Norwin baseball star’s initiative reaches out to pregnant girls

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Ryan Scavnicky’s six hits for the Norwin Knights this season meant more than just giving his team a chance to score runs and win the game.

Scavnicky also was swinging for his Hitting for Hope initiative, which he started last spring to raise money for his program to give a “Love Box” to women facing unexpected pregnancies. Throughout the season, some people pledged to donate money for each hit and others gave a one-time donation.

“It gives me an extra sense of purpose and that feeling that I’m playing for something more than myself,” said Scavnicky, 18, the son of Louis and Stephanie Scavnicky of North Huntingdon.

The Love Box contains an invitation to a church-hosted support group, stories from a parenting mom and birth mom, a letter of hope, a journal with entries encouraging the woman to be fearless and a “Best Gift Ever” onesie. Amy Ford’s book, “A Bump in Life,” which offers hope to single and pregnant mothers, also is in the box.

“I felt inspired to do something to serve and show love to the women who find themselves with an unexplained pregnancy,” Scavnicky said.

His efforts are supported by the Norwin Knights for Life Club and fellow youth ministry members at Immaculate Conception Church in Irwin.

He was able to raise $9,000, through his hitting and from donations by parishioners with fellow members of his youth group, who explained the project to parishioners at Immaculate Conception and St. Agnes Church and St. Elizabeth Ann Seton, both in North Huntingdon. He intends to continue playing baseball for an American Legion team and pile up more hits.

“This (Hitting for Hope) combines the two things I am passionate about. I’m using my talents to help others,” Scavnicky said, who added the tagline “encouraging life with every swing” to Hitting for Hope.

Scavnicky, who graduated from Norwin on May 28, distributed close to 300 Love Boxes to some pregnancy centers, including the Women’s Choice Network, a facility in Pittsburgh’s Oakland neighborhood that describes itself as an alternative to Planned Parenthood. They also gave Love Boxes to the Life-Way Pregnancy Center in Latrobe, Scavnicky said. That organization provides support to women and men facing issues surrounding pregnancy and parenting.

At the end of the summer, Scavnicky said they will use half of the money raised to purchase items to fill more Love Boxes — there is enough for 320 boxes. The items will be ordered, and supporters of Hitting for Hope will get together to assemble and distribute them, Scavnicky said. The remaining money will be donated to the Knights of Columbus’ initiative to obtain an ultrasound machine.

The concept of reaching out to women at pregnancy centers in the area evolved out of Scavnicky’s participation in the Knights for Life Club at Norwin and through the annual March for Life in January. The March for Life is a massive anti-abortion gathering in Washington, D.C., supporting efforts to reverse the landmark 1973 U.S. Supreme Court Roe v. Wade decision, which legalized abortion in the United States.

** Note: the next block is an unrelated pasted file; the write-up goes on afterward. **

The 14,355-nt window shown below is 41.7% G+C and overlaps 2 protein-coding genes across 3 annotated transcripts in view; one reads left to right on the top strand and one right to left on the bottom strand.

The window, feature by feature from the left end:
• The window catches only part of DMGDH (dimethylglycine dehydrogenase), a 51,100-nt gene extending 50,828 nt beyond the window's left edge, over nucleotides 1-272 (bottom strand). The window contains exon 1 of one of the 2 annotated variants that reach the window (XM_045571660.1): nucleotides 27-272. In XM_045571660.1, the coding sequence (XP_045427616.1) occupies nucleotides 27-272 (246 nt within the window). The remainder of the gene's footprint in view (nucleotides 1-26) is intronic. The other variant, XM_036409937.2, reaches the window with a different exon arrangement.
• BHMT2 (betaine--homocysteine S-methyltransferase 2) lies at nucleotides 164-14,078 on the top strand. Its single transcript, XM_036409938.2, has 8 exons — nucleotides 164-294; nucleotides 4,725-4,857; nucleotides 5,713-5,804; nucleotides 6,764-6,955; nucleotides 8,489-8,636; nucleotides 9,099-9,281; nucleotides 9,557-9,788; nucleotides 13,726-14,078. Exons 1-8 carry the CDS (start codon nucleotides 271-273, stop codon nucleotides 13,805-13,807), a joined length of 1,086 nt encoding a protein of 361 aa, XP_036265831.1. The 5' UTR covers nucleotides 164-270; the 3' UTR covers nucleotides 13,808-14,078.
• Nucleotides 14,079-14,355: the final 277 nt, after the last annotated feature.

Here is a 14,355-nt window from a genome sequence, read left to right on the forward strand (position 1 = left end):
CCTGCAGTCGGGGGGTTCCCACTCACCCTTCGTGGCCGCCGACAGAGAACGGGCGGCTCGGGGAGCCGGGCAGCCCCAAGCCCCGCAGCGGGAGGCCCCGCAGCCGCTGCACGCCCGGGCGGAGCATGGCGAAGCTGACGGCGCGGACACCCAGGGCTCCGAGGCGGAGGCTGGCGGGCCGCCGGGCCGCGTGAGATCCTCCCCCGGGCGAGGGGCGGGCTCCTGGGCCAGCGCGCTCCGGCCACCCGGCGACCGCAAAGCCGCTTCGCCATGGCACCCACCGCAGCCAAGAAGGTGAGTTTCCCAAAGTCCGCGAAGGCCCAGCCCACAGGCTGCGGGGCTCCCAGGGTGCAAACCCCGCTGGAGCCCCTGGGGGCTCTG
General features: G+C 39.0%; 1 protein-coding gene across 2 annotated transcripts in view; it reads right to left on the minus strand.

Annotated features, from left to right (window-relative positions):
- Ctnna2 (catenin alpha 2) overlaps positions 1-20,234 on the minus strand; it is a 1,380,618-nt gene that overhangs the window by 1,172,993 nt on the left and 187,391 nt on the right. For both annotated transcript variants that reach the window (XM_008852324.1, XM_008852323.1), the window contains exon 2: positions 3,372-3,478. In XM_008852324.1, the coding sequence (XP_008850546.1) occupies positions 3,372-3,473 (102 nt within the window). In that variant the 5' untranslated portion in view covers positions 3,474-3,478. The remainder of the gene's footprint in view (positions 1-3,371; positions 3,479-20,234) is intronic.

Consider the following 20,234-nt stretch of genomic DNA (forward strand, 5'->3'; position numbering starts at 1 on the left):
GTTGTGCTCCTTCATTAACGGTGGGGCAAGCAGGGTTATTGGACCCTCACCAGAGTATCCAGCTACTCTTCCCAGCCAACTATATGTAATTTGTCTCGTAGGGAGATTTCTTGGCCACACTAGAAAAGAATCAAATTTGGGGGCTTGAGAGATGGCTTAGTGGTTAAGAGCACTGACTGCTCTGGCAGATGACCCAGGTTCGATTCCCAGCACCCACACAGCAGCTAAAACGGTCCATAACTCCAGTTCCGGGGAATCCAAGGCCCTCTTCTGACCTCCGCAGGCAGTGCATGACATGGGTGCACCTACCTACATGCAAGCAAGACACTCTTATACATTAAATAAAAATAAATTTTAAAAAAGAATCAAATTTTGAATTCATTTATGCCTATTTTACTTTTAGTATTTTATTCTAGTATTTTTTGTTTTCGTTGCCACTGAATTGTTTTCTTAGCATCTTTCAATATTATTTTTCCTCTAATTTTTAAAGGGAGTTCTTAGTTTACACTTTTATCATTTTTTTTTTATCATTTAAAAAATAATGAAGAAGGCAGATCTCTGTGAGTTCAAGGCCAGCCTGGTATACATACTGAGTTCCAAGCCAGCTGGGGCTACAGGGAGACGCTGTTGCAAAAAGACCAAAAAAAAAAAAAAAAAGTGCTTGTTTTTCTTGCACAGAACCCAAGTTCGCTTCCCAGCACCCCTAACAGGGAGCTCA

Scavnicky started the initiative in 2020, but covid intervened and the PIAA canceled the 2020 baseball season. So instead of racking up hits for the Norwin Knights, he played with other high school players and on travel teams, collecting 16 hits.

He joined with the Rev. John A. Moineau, pastor of Immaculate Conception Church, in starting Hitting for Hope. A flyer in the church bulletin helped to publicize his efforts, and he received support from Refuge Church in Manor, Scavnicky said.

“He was really supportive,” Scavnicky said of Moineau.

Scavnicky’s efforts have impressed Susan Cheplic, the regional coordinator of youth ministry for the parish. She complimented his ability to “think outside the box” to create a meaningful and successful project.

“This has been such an inspirational way to see a teen step up and do just that. Rather than leave his passion and talent for baseball on the field, he saw a way to use his leadership position as an athlete to do something for the most vulnerable in our society, which is just so amazing on so many levels,” Cheplic said.

Cheplic said the most touching part of this process for her was when Scavnicky and classmate and fellow Knights for Life member Celena Colcombe were sharing what it was like to deliver the Love Boxes to some local pregnancy resource centers.

”They were bubbling with the excitement to see what real, life-changing help was being done in the places that they were supporting. Ryan was able to share multiple stories about how receiving a Love Box changed the life of the young woman who received it,” Cheplic said.

Cheplic said she would like to see the Love Boxes become a continuing part of Knights for Life’s ministry.

”Maybe Ryan’s leadership will inspire other athletes or teens with other talents to step forward and use their talents to be a light to others,” Cheplic said.

Scavnicky said he hopes to continue some form of the Love Boxes project and raise money while studying theology and philosophy at Franciscan University of Steubenville, Ohio. He also wants to continue playing the sport he loves.

“If I have the opportunity to continue the same concept, I would love to,” Scavnicky said.

Joe Napsha is a Tribune-Review staff writer. You can contact Joe at 724-836-5252, or via Twitter .

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